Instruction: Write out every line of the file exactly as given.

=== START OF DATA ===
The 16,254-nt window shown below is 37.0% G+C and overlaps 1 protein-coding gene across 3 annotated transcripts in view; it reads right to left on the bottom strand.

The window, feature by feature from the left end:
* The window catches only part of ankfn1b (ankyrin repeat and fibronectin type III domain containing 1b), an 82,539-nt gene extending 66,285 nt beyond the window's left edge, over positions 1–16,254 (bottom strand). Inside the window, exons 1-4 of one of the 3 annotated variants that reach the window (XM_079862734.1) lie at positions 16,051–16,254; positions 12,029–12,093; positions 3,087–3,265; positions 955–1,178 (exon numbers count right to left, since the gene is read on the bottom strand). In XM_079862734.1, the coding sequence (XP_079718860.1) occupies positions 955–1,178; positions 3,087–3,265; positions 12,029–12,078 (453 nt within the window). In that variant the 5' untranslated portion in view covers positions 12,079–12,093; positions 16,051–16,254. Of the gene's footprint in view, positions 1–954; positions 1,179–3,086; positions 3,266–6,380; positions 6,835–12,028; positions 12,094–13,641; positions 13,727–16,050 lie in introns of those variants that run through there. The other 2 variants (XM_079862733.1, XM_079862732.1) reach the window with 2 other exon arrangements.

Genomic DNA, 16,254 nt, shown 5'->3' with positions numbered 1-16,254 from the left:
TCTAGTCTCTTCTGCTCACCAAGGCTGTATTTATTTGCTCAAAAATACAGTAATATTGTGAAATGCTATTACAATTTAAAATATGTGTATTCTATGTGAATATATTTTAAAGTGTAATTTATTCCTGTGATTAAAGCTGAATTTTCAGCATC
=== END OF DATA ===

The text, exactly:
The 16,254-nt window shown below is 37.0% G+C and overlaps 1 protein-coding gene across 3 annotated transcripts in view; it reads right to left on the bottom strand.

The window, feature by feature from the left end:
* The window catches only part of ankfn1b (ankyrin repeat and fibronectin type III domain containing 1b), an 82,539-nt gene extending 66,285 nt beyond the window's left edge, over positions 1–16,254 (bottom strand). Inside the window, exons 1-4 of one of the 3 annotated variants that reach the window (XM_079862734.1) lie at positions 16,051–16,254; positions 12,029–12,093; positions 3,087–3,265; positions 955–1,178 (exon numbers count right to left, since the gene is read on the bottom strand). In XM_079862734.1, the coding sequence (XP_079718860.1) occupies positions 955–1,178; positions 3,087–3,265; positions 12,029–12,078 (453 nt within the window). In that variant the 5' untranslated portion in view covers positions 12,079–12,093; positions 16,051–16,254. Of the gene's footprint in view, positions 1–954; positions 1,179–3,086; positions 3,266–6,380; positions 6,835–12,028; positions 12,094–13,641; positions 13,727–16,050 lie in introns of those variants that run through there. The other 2 variants (XM_079862733.1, XM_079862732.1) reach the window with 2 other exon arrangements.

Genomic DNA, 16,254 nt, shown 5'->3' with positions numbered 1-16,254 from the left:
TCTAGTCTCTTCTGCTCACCAAGGCTGTATTTATTTGCTCAAAAATACAGTAATATTGTGAAATGCTATTACAATTTAAAATATGTGTATTCTATGTGAATATATTTTAAAGTGTAATTTATTCCTGTGATTAAAGCTGAATTTTCAGCATC